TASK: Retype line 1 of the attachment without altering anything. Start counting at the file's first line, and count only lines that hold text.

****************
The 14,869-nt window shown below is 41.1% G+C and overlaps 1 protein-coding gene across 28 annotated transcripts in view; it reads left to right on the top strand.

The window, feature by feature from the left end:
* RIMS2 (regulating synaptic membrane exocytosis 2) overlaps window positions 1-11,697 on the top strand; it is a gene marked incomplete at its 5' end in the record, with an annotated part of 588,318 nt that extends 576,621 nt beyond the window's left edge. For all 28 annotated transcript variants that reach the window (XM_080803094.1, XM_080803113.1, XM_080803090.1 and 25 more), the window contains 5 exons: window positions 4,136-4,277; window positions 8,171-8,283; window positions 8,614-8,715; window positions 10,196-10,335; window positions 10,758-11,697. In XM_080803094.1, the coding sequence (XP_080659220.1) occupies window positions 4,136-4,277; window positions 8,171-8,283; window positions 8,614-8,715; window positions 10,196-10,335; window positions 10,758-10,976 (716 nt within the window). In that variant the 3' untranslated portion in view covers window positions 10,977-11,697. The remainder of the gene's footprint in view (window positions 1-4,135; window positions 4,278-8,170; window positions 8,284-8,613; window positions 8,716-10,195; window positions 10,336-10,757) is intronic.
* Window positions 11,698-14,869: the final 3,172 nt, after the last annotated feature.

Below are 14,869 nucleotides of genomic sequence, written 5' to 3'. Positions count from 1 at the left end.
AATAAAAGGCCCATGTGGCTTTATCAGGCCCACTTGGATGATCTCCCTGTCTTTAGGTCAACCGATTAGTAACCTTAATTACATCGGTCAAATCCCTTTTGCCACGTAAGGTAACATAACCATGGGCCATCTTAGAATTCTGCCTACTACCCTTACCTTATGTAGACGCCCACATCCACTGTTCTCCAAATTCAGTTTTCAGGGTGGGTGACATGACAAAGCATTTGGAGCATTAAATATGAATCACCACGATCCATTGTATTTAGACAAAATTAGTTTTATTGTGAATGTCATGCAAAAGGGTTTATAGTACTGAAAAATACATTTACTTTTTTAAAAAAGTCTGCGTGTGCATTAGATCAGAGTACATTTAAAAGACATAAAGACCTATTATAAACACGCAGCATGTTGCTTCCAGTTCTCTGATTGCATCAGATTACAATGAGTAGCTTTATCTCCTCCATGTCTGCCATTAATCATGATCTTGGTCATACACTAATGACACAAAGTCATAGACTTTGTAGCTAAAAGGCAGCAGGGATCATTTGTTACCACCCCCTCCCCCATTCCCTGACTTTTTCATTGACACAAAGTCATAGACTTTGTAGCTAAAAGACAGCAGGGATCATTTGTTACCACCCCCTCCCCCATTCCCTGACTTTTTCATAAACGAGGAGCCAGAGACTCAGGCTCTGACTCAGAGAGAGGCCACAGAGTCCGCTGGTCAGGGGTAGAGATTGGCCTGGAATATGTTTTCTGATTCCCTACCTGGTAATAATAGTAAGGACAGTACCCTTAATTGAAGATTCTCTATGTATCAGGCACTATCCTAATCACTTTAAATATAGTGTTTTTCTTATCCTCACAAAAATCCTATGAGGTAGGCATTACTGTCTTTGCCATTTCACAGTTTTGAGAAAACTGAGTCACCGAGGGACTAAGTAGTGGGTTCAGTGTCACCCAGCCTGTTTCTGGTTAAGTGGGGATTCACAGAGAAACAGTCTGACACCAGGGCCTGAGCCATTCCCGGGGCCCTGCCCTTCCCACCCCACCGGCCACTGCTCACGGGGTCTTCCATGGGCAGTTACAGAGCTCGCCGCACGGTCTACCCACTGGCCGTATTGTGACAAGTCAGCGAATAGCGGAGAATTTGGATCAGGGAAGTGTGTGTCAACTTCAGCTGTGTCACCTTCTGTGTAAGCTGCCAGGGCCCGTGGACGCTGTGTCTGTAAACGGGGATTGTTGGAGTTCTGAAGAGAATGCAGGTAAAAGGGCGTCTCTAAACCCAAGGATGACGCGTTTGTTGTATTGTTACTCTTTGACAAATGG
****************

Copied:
The 14,869-nt window shown below is 41.1% G+C and overlaps 1 protein-coding gene across 28 annotated transcripts in view; it reads left to right on the top strand.